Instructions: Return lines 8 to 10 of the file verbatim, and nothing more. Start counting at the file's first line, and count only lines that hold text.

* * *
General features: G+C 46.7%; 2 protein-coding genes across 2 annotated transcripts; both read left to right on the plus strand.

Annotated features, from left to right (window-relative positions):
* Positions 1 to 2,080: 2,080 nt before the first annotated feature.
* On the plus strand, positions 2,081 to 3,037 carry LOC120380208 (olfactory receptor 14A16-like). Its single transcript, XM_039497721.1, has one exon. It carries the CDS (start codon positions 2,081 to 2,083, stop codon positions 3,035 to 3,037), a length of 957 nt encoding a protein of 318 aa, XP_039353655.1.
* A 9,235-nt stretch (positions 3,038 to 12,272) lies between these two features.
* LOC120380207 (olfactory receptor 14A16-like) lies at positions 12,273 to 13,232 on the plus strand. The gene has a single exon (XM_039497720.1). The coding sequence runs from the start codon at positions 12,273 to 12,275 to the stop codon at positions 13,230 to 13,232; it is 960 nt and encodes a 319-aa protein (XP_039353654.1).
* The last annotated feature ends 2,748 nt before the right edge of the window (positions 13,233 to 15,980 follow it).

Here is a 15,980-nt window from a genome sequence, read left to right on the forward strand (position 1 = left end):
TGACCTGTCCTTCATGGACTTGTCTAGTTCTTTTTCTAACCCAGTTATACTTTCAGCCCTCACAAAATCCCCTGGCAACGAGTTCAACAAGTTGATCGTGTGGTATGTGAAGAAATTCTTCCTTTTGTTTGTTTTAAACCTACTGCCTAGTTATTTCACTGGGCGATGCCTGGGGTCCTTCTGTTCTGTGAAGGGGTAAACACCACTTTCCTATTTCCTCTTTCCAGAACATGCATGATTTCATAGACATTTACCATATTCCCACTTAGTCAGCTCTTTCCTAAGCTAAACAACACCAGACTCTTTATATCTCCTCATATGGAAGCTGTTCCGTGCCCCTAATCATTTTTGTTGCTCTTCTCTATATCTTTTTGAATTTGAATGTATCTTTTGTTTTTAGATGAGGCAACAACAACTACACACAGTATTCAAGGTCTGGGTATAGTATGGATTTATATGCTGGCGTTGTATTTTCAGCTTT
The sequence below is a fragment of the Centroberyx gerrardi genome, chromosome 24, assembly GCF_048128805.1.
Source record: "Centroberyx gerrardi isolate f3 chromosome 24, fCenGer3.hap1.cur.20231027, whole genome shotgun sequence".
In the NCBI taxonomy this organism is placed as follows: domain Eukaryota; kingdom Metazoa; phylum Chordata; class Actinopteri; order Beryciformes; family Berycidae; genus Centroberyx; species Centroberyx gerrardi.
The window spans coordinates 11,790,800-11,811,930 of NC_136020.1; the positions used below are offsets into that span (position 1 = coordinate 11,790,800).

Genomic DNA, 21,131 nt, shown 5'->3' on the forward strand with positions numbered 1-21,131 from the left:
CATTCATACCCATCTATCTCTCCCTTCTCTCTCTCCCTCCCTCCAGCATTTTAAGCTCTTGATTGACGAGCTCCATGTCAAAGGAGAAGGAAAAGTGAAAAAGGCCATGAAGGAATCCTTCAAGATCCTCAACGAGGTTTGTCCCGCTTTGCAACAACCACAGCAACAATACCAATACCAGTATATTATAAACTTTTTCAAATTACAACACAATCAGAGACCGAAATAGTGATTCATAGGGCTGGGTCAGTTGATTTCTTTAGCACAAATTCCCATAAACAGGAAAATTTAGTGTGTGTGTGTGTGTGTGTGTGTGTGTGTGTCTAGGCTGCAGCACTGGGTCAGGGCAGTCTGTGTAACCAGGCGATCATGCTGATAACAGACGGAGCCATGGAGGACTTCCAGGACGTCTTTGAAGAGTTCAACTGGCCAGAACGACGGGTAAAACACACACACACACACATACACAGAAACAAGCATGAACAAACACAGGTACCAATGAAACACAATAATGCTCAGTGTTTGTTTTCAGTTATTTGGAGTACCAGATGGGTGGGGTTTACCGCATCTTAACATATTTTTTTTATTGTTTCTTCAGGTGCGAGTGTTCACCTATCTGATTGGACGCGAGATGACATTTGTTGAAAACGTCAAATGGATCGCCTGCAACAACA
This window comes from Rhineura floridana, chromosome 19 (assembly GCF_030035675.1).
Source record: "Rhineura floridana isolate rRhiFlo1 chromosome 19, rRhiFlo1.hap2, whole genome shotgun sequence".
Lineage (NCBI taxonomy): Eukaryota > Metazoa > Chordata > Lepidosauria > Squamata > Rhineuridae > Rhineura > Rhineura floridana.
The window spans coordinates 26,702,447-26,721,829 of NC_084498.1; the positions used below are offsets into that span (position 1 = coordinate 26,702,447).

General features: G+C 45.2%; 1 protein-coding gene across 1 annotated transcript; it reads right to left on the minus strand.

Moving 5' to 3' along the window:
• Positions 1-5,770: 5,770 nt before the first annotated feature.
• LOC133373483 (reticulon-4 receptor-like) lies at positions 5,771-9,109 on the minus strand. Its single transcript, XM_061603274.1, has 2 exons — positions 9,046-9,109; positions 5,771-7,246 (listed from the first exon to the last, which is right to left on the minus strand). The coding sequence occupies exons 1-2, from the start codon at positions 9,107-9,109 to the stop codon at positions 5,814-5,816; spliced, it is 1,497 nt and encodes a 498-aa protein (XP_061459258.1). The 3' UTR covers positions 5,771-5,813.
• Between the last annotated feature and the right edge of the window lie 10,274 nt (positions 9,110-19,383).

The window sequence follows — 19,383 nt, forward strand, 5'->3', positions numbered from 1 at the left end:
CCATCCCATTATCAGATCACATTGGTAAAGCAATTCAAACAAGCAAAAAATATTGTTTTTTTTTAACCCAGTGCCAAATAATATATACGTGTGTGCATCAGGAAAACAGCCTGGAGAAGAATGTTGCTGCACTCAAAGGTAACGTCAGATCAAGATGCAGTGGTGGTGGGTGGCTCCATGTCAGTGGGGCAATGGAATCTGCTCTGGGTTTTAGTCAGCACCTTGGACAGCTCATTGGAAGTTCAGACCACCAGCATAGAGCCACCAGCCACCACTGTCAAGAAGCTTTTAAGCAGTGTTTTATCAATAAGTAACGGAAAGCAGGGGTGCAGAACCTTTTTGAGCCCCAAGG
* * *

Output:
Here is a 15,980-nt window from a genome sequence, read left to right on the forward strand (position 1 = left end):
TGACCTGTCCTTCATGGACTTGTCTAGTTCTTTTTCTAACCCAGTTATACTTTCAGCCCTCACAAAATCCCCTGGCAACGAGTTCAACAAGTTGATCGTGTGGTATGTGAAGAAATTCTTCCTTTTGTTTGTTTTAAACCTACTGCCTAGTTATTTCACTGGGCGATGCCTGGGGTCCTTCTGTTCTGTGAAGGGGTAAACACCACTTTCCTATTTCCTCTTTCCAGAACATGCATGATTTCATAGACATTTACCATATTCCCACTTAGTCAGCTCTTTCCTAAGCTAAACAACACCAGACTCTTTATATCTCCTCATATGGAAGCTGTTCCGTGCCCCTAATCATTTTTGTTGCTCTTCTCTATATCTTTTTGAATTTGAATGTATCTTTTGTTTTTAGATGAGGCAACAACAACTACACACAGTATTCAAGGTCTGGGTATAGTATGGATTTATATGCTGGCGTTGTATTTTCAGCTTT
The sequence below is a fragment of the Centroberyx gerrardi genome, chromosome 24, assembly GCF_048128805.1.